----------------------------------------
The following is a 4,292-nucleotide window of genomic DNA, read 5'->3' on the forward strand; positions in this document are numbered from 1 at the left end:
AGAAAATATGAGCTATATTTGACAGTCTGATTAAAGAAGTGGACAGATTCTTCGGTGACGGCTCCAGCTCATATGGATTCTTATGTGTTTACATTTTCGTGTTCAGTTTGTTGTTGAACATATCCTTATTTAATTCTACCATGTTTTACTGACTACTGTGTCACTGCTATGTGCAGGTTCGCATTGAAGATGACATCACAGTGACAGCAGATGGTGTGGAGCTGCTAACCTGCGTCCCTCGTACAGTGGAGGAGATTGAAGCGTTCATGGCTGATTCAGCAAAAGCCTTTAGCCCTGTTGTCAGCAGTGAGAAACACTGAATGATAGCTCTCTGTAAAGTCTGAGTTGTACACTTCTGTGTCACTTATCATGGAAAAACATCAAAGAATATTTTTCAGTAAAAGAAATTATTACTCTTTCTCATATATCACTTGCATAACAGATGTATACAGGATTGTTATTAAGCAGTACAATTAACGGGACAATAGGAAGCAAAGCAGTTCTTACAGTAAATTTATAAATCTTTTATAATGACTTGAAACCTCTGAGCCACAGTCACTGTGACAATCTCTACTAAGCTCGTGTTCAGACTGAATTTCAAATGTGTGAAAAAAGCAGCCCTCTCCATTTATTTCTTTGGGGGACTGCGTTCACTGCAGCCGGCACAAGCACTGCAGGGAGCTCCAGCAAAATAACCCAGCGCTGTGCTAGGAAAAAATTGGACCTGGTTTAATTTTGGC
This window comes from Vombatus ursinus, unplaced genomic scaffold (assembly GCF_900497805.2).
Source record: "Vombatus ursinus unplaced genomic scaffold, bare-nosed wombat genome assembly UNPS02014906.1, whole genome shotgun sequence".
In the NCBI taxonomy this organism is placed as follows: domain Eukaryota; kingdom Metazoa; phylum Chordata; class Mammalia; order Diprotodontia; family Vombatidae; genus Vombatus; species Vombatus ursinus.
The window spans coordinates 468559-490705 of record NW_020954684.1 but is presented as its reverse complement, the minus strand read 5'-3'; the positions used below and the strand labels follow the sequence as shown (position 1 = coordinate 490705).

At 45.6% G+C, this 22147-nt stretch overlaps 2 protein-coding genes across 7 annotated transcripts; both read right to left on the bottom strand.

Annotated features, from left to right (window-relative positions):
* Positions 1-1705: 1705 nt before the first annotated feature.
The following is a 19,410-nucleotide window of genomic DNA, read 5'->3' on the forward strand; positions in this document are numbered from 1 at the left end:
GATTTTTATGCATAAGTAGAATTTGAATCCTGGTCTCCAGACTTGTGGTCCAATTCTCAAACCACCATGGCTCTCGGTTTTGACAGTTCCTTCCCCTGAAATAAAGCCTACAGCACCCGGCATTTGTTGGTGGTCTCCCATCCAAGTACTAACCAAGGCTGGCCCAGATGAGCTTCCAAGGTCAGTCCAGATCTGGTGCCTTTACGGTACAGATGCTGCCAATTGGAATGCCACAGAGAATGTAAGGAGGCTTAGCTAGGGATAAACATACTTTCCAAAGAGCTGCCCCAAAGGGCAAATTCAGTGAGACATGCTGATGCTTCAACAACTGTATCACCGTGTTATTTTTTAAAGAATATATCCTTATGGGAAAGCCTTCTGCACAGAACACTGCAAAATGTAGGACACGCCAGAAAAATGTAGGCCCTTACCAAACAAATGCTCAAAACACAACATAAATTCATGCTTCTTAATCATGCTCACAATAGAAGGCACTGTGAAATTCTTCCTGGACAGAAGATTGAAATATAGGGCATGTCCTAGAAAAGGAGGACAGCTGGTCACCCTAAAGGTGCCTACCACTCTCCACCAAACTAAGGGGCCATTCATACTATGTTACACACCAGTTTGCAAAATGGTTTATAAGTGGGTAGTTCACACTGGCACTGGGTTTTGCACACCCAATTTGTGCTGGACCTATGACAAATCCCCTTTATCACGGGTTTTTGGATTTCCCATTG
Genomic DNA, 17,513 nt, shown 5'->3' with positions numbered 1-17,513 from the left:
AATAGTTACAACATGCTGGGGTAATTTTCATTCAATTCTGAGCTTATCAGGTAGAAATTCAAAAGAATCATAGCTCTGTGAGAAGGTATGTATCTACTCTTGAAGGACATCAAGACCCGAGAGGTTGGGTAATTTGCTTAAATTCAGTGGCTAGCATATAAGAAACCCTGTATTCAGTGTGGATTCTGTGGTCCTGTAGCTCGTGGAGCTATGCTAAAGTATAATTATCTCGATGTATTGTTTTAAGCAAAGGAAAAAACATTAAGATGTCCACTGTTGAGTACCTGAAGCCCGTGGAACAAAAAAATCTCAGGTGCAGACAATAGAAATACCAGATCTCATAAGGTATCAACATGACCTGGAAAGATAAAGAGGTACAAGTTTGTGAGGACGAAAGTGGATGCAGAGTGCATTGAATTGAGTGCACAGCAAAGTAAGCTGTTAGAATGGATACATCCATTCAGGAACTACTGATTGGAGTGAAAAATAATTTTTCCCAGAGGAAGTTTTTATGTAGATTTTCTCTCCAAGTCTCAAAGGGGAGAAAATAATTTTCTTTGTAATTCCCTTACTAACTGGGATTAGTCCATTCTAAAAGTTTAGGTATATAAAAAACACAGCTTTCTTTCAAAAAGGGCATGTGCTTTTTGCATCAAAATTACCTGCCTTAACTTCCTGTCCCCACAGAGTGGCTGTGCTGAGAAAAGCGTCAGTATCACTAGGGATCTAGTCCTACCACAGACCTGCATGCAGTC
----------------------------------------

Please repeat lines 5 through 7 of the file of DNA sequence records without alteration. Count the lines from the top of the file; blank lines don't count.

In the NCBI taxonomy this organism is placed as follows: domain Eukaryota; kingdom Metazoa; phylum Chordata; class Mammalia; order Diprotodontia; family Vombatidae; genus Vombatus; species Vombatus ursinus.
The window spans coordinates 468559-490705 of record NW_020954684.1 but is presented as its reverse complement, the minus strand read 5'-3'; the positions used below and the strand labels follow the sequence as shown (position 1 = coordinate 490705).

At 45.6% G+C, this 22147-nt stretch overlaps 2 protein-coding genes across 7 annotated transcripts; both read right to left on the bottom strand.